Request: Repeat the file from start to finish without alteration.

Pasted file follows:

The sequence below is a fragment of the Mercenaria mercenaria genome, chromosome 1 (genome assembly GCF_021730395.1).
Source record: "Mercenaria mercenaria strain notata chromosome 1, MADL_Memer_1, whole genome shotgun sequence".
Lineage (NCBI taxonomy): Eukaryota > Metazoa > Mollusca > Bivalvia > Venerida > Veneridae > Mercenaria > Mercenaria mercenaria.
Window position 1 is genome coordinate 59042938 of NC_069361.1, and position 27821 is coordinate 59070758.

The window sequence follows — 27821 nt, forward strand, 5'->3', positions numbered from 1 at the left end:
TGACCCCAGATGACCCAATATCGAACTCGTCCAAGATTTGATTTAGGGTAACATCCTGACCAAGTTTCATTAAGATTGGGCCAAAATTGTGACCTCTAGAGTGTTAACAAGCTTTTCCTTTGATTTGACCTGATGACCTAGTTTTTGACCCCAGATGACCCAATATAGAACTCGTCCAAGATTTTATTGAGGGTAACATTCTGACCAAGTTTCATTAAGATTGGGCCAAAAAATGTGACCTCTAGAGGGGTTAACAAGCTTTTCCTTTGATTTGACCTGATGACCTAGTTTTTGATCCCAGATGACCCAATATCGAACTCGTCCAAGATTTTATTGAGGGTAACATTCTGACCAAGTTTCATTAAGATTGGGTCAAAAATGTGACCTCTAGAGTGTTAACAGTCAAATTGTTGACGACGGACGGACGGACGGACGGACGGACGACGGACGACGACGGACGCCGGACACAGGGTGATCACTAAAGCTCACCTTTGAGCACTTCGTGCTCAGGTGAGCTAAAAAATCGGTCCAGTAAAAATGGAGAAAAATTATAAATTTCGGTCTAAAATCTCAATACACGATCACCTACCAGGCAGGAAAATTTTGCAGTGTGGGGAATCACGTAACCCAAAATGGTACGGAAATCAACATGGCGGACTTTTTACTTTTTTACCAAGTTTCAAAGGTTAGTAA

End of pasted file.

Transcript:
The sequence below is a fragment of the Mercenaria mercenaria genome, chromosome 1 (genome assembly GCF_021730395.1).
Source record: "Mercenaria mercenaria strain notata chromosome 1, MADL_Memer_1, whole genome shotgun sequence".
Lineage (NCBI taxonomy): Eukaryota > Metazoa > Mollusca > Bivalvia > Venerida > Veneridae > Mercenaria > Mercenaria mercenaria.
Window position 1 is genome coordinate 59042938 of NC_069361.1, and position 27821 is coordinate 59070758.

The window sequence follows — 27821 nt, forward strand, 5'->3', positions numbered from 1 at the left end:
TGACCCCAGATGACCCAATATCGAACTCGTCCAAGATTTGATTTAGGGTAACATCCTGACCAAGTTTCATTAAGATTGGGCCAAAATTGTGACCTCTAGAGTGTTAACAAGCTTTTCCTTTGATTTGACCTGATGACCTAGTTTTTGACCCCAGATGACCCAATATAGAACTCGTCCAAGATTTTATTGAGGGTAACATTCTGACCAAGTTTCATTAAGATTGGGCCAAAAAATGTGACCTCTAGAGGGGTTAACAAGCTTTTCCTTTGATTTGACCTGATGACCTAGTTTTTGATCCCAGATGACCCAATATCGAACTCGTCCAAGATTTTATTGAGGGTAACATTCTGACCAAGTTTCATTAAGATTGGGTCAAAAATGTGACCTCTAGAGTGTTAACAGTCAAATTGTTGACGACGGACGGACGGACGGACGGACGGACGACGGACGACGACGGACGCCGGACACAGGGTGATCACTAAAGCTCACCTTTGAGCACTTCGTGCTCAGGTGAGCTAAAAAATCGGTCCAGTAAAAATGGAGAAAAATTATAAATTTCGGTCTAAAATCTCAATACACGATCACCTACCAGGCAGGAAAATTTTGCAGTGTGGGGAATCACGTAACCCAAAATGGTACGGAAATCAACATGGCGGACTTTTTACTTTTTTACCAAGTTTCAAAGGTTAGTAA